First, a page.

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Parasites suck toxins from sharks

June 25, 2007 By Matt Kaplan This article courtesy of Nature News.

Intestinal worms collect heavy metals from the sea.

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Parasitic worms inside the guts of sharks are absorbing high concentrations of toxic heavy metals, researchers have found. The worms could be useful to scientists trying to check up on the health of ocean waters. And they could be saving the sharks from metal poisoning — at least for now.

"What we are seeing with these parasites is a classic canary in a coal mine situation," says Kenneth MacKenzie, a parasitologist at the University of Aberdeen. "If the parasites start dying off as a result of metal poisoning we will know that levels have gone too high and can expect larger species to start suffering too."

Heavy metals are a common toxin in marine environments thanks to industrial waste and mining activities. Close to shore, scientists often look at clams, oysters, and other filter feeders, which accumulate the metals in their tissues, to keep tabs on how polluted an area is. But such 'bioindicators' don't exist for the open ocean, and levels of heavy metal pollution there are unknown — although they're thought to be on the rise, leaving scientists concerned about their effects on marine life.

MacKenzie and his colleagues, led by Masoumeh Malek at the University of Tehran in Iran, looked at coastal sharks to see whether parasites in their guts might be accumulating such toxins in open waters. They collected sixteen whitecheek sharks (Carcharhinus dussumieri) in the Persian Gulf, dissected them, and collected their intestinal tapeworms (Anthobothrium sp. and Paraorigmatobothrium sp.). They then tested both shark tissues and parasites for presence of cadmium and lead.

The tapeworms had 278 to 455 times higher metal concentrations than the sharks themselves, the researchers report in Parasitology1. "This is very exciting because we have effectively found filter feeders in the open water," says MacKenzie.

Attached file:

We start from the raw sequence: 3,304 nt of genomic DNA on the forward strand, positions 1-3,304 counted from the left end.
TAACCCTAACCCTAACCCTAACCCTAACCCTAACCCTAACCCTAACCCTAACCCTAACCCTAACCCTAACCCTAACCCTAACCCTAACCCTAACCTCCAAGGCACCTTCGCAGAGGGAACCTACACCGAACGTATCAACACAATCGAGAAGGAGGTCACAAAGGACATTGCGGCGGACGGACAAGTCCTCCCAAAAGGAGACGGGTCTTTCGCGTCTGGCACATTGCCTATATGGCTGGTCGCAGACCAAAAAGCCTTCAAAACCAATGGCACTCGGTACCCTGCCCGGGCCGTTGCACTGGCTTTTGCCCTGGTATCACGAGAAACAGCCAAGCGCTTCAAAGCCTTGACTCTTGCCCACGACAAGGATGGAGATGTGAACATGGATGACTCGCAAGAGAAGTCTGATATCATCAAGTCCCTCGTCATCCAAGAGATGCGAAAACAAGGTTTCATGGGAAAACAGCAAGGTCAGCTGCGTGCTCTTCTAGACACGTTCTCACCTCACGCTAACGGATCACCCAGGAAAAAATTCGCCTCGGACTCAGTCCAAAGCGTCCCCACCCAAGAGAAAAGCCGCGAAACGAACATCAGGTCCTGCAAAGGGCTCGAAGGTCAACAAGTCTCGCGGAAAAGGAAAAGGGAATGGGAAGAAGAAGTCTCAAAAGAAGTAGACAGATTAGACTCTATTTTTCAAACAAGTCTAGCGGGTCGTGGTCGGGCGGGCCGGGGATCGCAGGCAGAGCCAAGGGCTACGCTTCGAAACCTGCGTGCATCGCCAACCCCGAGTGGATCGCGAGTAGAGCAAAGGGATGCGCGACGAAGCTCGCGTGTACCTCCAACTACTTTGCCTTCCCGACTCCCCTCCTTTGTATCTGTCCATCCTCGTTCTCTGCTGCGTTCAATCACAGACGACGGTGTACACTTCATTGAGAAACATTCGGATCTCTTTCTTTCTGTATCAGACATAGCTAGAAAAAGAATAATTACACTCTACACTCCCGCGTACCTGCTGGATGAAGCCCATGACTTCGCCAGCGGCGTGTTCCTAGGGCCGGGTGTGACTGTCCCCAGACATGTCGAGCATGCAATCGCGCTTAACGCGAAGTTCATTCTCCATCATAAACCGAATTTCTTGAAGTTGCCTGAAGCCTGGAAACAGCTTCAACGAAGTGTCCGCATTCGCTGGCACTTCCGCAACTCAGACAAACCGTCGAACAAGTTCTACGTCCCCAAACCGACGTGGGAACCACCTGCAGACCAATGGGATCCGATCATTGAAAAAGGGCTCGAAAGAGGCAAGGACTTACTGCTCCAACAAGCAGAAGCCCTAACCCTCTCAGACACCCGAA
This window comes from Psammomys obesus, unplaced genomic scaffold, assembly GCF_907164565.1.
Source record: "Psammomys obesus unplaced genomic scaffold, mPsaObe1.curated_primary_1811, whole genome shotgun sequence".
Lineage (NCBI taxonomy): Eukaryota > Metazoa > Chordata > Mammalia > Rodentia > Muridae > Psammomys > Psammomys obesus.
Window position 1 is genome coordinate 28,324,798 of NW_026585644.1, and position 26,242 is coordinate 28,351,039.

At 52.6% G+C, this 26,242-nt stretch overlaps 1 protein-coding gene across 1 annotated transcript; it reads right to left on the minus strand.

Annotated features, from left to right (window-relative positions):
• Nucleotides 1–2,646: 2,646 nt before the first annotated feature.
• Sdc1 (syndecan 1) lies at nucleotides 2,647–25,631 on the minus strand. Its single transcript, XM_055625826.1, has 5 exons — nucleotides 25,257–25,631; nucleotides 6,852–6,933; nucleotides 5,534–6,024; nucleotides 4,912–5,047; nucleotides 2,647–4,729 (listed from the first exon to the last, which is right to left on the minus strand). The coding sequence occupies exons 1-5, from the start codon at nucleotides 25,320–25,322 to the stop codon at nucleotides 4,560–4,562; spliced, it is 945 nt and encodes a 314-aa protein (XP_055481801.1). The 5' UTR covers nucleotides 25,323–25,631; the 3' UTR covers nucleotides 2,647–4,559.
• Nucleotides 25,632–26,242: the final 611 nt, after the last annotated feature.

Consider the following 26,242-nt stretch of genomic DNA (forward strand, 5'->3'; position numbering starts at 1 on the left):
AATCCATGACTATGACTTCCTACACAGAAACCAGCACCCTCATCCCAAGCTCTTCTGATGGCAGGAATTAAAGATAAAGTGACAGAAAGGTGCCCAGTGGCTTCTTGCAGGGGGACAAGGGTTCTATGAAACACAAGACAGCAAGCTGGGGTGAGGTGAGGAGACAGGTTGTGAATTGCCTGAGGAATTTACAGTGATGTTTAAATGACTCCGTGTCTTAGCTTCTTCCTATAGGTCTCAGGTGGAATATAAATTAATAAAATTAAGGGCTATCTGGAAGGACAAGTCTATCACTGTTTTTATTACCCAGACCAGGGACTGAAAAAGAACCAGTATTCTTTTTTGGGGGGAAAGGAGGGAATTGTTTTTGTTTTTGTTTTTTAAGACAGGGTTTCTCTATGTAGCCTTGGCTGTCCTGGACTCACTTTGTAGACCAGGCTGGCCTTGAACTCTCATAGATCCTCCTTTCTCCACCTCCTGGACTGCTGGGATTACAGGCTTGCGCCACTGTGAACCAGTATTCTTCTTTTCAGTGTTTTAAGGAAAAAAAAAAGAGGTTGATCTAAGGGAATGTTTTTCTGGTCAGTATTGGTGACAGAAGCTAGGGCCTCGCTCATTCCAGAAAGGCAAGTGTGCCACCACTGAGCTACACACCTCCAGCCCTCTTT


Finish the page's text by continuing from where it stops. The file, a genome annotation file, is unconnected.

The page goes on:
Heavy metal

The result mimics those of previous studies, which found parasites in freshwater fish were accumulating heavy metals2,3.

Together, such studies leave researchers thinking that these intestinal creatures are protecting their hosts. "If the heavy-metal concentrations found in the parasites were found in the shark tissues instead, I have little doubt that the sharks' health would be poorer," says Malek, although she doesn't know whether this level of pollution would make the sharks ill.

The theory needs further checking says parasitologist Dave Johnston from the UK's Natural History Museum in London. "Identifying whether a protective effect is being generated is a complex issue," he says. The relative mass of parasite to host is much higher for freshwater fish than for sharks, he notes — a shark might need a lot of parasites to suck up enough metal to protect it.

In the meantime, researchers are also keen to use the parasites to study heavy-metal levels in deeper waters, where hydrothermal vents also dump metals into the water. "We know little about heavy-metal concentrations in the deep oceans. We don't know how much pollution gets there," says MacKenzie. "Collecting and analysing parasites from sharks in the deep sea would be very interesting."

References

  1. Malek M., Haseli M., Mobedi I., Ganjali M. R.& MacKenzie K. Parasitology, doi:10.1017/S0031182007002508 (2007).
  2. Thielen F., Zimmermann S., Baska F., Taraschewski H.& Sures B.Env. Poll., 129. 421 - 429 (2004).
  3. Turcekova L., Hanzelova V.& Spakulova M. Helminthologia, 39. 23 - 28 (2002).

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